Restore Deleted or Previous Versions of Files from Dropbox

If you use Dropbox to share or store your files, here’s a look at how to recover a deleted file or restore a previous version of a document.

With more sophisticated malware evolving at such a rapid pace, it’s more important than ever to keep your data backed up to multiple locations. One of the backup tools available to you is a service such as OneDrive or Dropbox.

However, services like these are aimed more at sharing documents and sometimes you might find yourself in a situation where you need to recover an accidentally deleted file or restore a previous version of a shared document. The cool thing is Dropbox makes getting your work back easy.

Restore a Deleted File

There are a few ways to get your important documents back depending on the Dropbox app you’re using. If you’re using the desktop app for Windows, the first place to look is the Recycle Bin. Not there? No worries. Just log into your account online and go to Files > Deleted files.

Dropbox Deleted Files

Then select the Restore button in the next screen that comes up.


The file will be restored to the original location on your PC. And, if you’re running Windows 10, you’ll get a notification when files have been restored in Action Center.

3 action center

Note: If you are using the free version, deleted files are only stored for 30 days. If you want to extend that amount of time for up to a year you’ll need to upgrade to Dropbox Plus.

Recover a Previous Version

If you’re collaborating on a document or just need to get back to a spot before you made a revision you can restore a previous version. On the web, select the document you need and then choose Version History from the list on the right.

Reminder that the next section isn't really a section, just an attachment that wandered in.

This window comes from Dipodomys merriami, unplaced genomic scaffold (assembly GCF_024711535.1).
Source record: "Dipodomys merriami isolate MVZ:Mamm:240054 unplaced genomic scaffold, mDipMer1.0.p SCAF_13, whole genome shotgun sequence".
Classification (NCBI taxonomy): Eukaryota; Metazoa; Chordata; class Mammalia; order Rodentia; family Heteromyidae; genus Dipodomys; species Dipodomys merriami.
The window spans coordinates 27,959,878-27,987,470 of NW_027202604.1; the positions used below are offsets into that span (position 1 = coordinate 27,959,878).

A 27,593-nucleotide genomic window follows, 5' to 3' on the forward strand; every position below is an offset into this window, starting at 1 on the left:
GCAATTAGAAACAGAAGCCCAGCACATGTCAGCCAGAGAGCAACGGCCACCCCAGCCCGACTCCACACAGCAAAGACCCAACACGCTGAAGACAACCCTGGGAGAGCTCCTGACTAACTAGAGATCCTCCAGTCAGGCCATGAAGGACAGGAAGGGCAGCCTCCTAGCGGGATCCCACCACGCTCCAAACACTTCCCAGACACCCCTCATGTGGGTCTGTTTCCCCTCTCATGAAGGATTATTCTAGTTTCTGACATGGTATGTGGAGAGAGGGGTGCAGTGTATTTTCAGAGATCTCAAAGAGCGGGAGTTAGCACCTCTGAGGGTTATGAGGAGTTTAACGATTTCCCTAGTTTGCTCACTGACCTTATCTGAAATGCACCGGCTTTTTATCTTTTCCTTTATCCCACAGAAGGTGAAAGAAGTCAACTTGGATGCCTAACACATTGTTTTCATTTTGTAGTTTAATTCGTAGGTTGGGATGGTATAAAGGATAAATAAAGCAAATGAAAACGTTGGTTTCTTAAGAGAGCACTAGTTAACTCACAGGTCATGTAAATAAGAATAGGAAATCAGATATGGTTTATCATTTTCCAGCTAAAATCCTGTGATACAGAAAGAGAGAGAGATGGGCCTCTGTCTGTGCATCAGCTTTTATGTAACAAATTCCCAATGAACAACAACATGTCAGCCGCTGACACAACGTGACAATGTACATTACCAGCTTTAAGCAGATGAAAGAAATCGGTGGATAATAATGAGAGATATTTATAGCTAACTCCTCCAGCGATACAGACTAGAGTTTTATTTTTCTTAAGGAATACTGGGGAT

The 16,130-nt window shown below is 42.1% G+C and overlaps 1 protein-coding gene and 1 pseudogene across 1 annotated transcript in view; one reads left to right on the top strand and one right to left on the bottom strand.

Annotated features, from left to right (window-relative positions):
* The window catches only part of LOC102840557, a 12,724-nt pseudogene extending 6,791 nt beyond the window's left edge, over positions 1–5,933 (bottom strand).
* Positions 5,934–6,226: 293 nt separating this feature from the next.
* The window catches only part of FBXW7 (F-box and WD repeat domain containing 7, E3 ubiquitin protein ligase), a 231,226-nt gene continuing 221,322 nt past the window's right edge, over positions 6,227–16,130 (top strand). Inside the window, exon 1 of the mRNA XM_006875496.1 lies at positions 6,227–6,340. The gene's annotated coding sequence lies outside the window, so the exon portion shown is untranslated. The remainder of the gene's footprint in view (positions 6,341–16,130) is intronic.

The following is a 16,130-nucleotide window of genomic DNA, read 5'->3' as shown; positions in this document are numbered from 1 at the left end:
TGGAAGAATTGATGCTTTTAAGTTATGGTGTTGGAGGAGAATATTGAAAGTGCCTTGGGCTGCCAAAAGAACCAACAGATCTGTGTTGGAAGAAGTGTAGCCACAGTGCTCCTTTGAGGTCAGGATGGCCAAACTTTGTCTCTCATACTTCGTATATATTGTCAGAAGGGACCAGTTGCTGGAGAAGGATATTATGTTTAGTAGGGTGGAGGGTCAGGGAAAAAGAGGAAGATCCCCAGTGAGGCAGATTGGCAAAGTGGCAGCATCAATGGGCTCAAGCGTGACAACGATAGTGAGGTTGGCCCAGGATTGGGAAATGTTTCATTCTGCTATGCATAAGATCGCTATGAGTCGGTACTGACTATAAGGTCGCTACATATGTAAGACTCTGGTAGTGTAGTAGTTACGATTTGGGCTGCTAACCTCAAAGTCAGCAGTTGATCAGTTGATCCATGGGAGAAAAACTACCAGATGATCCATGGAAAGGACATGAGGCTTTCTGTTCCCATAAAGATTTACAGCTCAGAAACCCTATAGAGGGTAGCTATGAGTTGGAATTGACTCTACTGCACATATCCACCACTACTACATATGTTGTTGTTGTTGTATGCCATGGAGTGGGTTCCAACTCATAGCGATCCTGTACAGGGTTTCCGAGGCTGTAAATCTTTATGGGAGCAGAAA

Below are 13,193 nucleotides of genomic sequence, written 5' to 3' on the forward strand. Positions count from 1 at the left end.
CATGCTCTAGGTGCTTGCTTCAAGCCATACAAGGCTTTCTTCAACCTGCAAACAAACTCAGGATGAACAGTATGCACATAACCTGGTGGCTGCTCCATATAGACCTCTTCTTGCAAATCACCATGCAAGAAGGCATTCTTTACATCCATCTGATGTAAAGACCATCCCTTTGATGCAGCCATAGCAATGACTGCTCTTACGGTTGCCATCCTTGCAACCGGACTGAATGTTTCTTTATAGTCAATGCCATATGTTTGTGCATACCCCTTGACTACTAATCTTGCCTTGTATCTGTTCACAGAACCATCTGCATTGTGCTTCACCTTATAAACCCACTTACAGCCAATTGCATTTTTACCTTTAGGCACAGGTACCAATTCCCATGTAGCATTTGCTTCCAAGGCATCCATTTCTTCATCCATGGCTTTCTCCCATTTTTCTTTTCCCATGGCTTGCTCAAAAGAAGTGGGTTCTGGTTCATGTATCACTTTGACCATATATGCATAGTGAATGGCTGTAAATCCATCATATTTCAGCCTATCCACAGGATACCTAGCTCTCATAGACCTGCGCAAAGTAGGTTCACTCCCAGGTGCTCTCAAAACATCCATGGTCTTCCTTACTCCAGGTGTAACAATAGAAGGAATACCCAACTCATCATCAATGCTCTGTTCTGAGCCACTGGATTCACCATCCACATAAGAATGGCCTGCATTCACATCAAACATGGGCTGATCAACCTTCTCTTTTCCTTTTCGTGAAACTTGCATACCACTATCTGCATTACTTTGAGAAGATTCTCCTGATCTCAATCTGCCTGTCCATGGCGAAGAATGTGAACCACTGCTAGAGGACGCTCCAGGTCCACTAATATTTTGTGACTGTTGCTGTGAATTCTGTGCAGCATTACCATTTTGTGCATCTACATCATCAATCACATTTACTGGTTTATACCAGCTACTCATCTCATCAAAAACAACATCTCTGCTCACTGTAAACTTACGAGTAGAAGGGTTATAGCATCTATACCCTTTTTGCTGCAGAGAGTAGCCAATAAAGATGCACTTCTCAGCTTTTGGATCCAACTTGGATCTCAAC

web version history

Then you can go through the list and find the document you need by time and date.


You can also access a previous version from your Dropbox folder on the desktop. Right-click on the document you need and then click Version History from the context menu. That will open up your browser to Dropbox to the screen shown above where you can select the version of the document you need.

version history

 Editor’s Note: As Brian mentioned above, Dropbox, OneDrive, and other file syncing services are not full-fledged backup solutions. In a ransomware attack, your Dropbox files could be encrypted on your local PC and synced back to the cloud. True, you can restore them one by one using the steps in this article, but a more effective backup solution would be something like CrashPlan or BackBlaze.

Are you a Dropbox user and appreciate this feature for those “oops” moments? Leave a comment below and tell us about it.

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